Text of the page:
The surrounding countryside, wooded and hilly, inaccessible except on foot and well off the beaten track, provided further space for expansion of the unit. There are several separate sites so it was decided to connect them with a narrow-gauge railway which could be constructed and operated in the area efficiently and cheaply. It was then that the Chilmark-Ham Cross-Dinton system came into being.

A spur of standard-gauge track was laid from the nearby London-Exeter main line at Dinton into Ham Cross and along this the stores are brought, in both military and BR wagons, to the large sheds where they are transferred to narrow-gauge wagons for transporting to all corners of the 350 acre site. Altogether there are 21⁄2 miles of standard-gauge and more than 9 miles of 2ft-gauge tracks serving the three main sites.

https://www.theurbanexplorer.co.uk/raf-chilmark-underground-ammunition-bunker-wiltshire/
"Copyright 2020" but comments date back to January 2014
Lots of interesting pictures / strong copyright statement so please follow the link - not quoting here

From 2011: https://concreteanorak.weebly.com/raf-chilmark.html

Quote
RAF Chilmark is a huge site with 3 underground quarries, surface bunkers and its own railway line. The quarries were originally dug do extract the limestone rock. In 1935 the quarries closed due to lack of demand for limestone and in 1936 the site was taken over by the MOD for RAF Chilmark.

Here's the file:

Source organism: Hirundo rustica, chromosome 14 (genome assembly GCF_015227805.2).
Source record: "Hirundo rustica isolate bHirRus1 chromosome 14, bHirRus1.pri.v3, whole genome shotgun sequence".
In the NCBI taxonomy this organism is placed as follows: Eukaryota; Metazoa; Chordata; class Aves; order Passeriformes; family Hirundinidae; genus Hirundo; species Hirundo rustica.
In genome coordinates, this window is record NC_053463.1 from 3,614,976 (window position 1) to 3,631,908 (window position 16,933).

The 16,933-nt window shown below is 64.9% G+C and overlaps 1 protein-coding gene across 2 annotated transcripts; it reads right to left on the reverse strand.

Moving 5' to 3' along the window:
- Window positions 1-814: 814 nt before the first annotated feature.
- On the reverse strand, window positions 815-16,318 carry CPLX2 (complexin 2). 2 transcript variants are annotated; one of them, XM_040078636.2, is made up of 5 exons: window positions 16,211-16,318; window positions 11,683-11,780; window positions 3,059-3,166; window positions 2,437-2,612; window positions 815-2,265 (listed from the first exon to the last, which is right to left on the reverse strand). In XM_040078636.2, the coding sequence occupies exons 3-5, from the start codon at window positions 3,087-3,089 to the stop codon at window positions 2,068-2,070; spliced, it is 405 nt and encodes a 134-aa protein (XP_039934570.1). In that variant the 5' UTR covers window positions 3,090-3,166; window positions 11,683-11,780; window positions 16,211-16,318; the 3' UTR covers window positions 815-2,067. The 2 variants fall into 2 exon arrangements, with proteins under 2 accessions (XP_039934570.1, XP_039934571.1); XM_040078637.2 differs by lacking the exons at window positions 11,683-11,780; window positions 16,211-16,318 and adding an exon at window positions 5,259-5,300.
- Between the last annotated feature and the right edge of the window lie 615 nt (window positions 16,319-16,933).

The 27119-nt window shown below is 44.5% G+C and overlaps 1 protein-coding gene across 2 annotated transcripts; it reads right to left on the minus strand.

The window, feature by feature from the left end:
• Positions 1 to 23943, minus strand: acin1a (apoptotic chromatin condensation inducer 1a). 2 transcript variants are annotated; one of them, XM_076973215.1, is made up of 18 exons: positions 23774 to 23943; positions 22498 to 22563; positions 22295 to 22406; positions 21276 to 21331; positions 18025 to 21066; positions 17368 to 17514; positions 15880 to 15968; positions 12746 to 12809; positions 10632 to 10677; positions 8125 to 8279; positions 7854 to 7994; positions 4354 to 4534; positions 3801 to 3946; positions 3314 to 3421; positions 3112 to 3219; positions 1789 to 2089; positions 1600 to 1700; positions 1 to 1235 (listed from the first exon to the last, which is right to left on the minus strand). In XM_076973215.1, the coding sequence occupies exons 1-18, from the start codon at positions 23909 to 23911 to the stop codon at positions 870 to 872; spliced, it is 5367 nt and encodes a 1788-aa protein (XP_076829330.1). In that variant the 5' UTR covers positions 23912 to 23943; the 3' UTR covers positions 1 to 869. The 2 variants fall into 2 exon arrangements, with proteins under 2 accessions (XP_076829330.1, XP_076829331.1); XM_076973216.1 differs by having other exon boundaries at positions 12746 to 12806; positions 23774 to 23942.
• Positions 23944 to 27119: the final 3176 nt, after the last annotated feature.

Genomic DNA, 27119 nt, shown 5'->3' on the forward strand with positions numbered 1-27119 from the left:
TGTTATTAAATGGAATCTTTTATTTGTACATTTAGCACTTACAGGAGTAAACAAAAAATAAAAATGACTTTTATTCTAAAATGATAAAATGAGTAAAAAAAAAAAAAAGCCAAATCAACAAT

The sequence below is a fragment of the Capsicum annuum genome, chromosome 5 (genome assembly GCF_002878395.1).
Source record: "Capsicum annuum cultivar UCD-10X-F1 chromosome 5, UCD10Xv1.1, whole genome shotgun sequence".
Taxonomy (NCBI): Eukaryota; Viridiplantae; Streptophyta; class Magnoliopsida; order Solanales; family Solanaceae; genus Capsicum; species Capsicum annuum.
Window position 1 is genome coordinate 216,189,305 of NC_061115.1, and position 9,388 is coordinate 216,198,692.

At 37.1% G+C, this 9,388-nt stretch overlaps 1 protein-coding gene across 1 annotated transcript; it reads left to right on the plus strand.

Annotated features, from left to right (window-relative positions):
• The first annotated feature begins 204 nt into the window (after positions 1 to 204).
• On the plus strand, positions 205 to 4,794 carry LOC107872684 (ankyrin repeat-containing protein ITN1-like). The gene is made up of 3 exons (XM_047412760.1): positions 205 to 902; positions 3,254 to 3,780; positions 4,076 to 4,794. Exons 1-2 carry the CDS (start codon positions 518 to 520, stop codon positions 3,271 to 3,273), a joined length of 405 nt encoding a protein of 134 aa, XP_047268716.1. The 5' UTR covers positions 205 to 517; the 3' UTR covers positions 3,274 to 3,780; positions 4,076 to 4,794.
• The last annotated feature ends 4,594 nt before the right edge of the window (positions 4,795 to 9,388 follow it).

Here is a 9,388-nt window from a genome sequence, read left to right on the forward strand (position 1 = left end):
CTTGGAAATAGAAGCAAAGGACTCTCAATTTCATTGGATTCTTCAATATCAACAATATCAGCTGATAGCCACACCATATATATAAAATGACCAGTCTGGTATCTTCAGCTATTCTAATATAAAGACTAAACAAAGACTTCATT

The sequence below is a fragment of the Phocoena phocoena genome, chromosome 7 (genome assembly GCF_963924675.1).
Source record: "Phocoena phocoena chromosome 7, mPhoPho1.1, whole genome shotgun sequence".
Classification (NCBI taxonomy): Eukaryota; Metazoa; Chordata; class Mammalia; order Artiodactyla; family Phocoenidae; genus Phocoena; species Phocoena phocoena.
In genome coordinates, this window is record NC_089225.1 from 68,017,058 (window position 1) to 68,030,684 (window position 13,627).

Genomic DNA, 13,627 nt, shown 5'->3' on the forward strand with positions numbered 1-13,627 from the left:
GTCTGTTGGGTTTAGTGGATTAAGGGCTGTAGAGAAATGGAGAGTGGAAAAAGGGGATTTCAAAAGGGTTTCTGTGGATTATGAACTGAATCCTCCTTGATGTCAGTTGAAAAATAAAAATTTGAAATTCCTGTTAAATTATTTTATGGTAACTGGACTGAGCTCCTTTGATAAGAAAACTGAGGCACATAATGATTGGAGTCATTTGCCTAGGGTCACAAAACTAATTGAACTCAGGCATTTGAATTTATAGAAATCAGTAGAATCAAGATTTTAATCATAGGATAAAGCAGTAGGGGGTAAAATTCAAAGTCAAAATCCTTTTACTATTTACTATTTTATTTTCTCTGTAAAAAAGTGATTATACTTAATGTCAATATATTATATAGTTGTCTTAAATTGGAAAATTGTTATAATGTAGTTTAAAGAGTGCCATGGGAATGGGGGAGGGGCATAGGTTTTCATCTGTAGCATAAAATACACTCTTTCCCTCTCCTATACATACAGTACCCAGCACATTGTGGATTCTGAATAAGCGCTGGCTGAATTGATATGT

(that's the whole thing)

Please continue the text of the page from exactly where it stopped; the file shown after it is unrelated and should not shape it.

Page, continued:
Chilmark was an ammunitions storage depot for the RAF and closed in 1994.

Trains or trucks could enter the site at the southerly end and unload into huge train sheds with loading platforms that moved the ammunition and bombs onto Chilmark's narrow gauge railway.

The narrow gauge railway ran the entire length of the site and entered the quarries to unload the bombs.

Found at https://1991-new-world-order.fandom.com/wiki/RAF_Chilmark_and_Chilmark_village?file=Chilmark_Military_Railway_-_Telerail

https://youtu.be/VZu1lVZzES4

https://www.youtube.com/watch?v=Uh5gInToLlk

https://www.youtube.com/watch?v=92FzA-aTVLU

https://www.thesun.co.uk/news/4227500/incredible-photos-show-abandoned-nuclear-bunker-turned-into-a-2million-a-year-weed-farm-as-three-men-are-jailed/

Quote
THREE crooks who ran a multi-million pound cannabis factory in an abandoned Cold War nuclear bunker were today caged for a combined total of 18 years.

The Wiltshire factory - found during a midnight police raid in the former government property following a month of covert surveillance - was set to flood the streets with £2million worth of the drug each year.

To conclude ... some more interesting pictures at:
https://www.28dayslater.co.uk/threads/raf-chilmark-wiltshire-october-2010.54473/
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CyclingSid
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« Reply #1 on: May 17, 2020, 04:07:35 pm »

Steve Gibson's book http://bookshop.nationalarchives.gov.uk/9780750987721/Brixmis/ tells how he was caught in Chilmark when he was doing his Brixmis training. The MoD Police took it very seriously.